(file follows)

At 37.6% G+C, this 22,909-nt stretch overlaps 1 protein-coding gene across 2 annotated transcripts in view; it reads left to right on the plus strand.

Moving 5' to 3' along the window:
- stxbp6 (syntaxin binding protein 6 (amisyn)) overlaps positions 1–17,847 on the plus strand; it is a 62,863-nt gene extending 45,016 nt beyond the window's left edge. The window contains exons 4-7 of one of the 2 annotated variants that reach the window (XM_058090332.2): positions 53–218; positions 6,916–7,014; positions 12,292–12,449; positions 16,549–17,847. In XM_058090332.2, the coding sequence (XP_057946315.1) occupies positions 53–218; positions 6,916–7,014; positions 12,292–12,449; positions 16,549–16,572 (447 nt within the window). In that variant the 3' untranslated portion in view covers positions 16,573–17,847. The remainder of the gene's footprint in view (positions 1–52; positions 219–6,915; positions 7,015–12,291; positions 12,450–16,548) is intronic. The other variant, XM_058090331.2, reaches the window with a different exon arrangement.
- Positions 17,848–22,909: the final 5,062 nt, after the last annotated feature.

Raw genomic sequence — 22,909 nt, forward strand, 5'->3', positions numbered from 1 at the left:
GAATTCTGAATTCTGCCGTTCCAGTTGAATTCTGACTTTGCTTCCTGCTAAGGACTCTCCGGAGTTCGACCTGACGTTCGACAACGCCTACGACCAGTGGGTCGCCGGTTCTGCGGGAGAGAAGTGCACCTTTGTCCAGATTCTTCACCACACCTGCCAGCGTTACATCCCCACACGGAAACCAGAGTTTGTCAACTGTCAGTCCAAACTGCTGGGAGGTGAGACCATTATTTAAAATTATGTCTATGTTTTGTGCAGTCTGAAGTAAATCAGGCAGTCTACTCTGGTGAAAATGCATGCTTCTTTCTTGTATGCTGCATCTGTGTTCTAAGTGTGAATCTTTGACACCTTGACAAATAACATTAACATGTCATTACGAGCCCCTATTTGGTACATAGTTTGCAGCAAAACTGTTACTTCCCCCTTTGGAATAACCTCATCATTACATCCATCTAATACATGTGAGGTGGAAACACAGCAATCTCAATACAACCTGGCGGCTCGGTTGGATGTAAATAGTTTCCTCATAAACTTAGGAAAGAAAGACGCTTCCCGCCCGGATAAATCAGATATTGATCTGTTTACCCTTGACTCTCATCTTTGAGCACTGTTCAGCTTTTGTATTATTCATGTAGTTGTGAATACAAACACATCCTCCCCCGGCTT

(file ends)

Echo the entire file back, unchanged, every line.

At 37.6% G+C, this 22,909-nt stretch overlaps 1 protein-coding gene across 2 annotated transcripts in view; it reads left to right on the plus strand.

Moving 5' to 3' along the window:
- stxbp6 (syntaxin binding protein 6 (amisyn)) overlaps positions 1–17,847 on the plus strand; it is a 62,863-nt gene extending 45,016 nt beyond the window's left edge. The window contains exons 4-7 of one of the 2 annotated variants that reach the window (XM_058090332.2): positions 53–218; positions 6,916–7,014; positions 12,292–12,449; positions 16,549–17,847. In XM_058090332.2, the coding sequence (XP_057946315.1) occupies positions 53–218; positions 6,916–7,014; positions 12,292–12,449; positions 16,549–16,572 (447 nt within the window). In that variant the 3' untranslated portion in view covers positions 16,573–17,847. The remainder of the gene's footprint in view (positions 1–52; positions 219–6,915; positions 7,015–12,291; positions 12,450–16,548) is intronic. The other variant, XM_058090331.2, reaches the window with a different exon arrangement.
- Positions 17,848–22,909: the final 5,062 nt, after the last annotated feature.

Raw genomic sequence — 22,909 nt, forward strand, 5'->3', positions numbered from 1 at the left:
GAATTCTGAATTCTGCCGTTCCAGTTGAATTCTGACTTTGCTTCCTGCTAAGGACTCTCCGGAGTTCGACCTGACGTTCGACAACGCCTACGACCAGTGGGTCGCCGGTTCTGCGGGAGAGAAGTGCACCTTTGTCCAGATTCTTCACCACACCTGCCAGCGTTACATCCCCACACGGAAACCAGAGTTTGTCAACTGTCAGTCCAAACTGCTGGGAGGTGAGACCATTATTTAAAATTATGTCTATGTTTTGTGCAGTCTGAAGTAAATCAGGCAGTCTACTCTGGTGAAAATGCATGCTTCTTTCTTGTATGCTGCATCTGTGTTCTAAGTGTGAATCTTTGACACCTTGACAAATAACATTAACATGTCATTACGAGCCCCTATTTGGTACATAGTTTGCAGCAAAACTGTTACTTCCCCCTTTGGAATAACCTCATCATTACATCCATCTAATACATGTGAGGTGGAAACACAGCAATCTCAATACAACCTGGCGGCTCGGTTGGATGTAAATAGTTTCCTCATAAACTTAGGAAAGAAAGACGCTTCCCGCCCGGATAAATCAGATATTGATCTGTTTACCCTTGACTCTCATCTTTGAGCACTGTTCAGCTTTTGTATTATTCATGTAGTTGTGAATACAAACACATCCTCCCCCGGCTT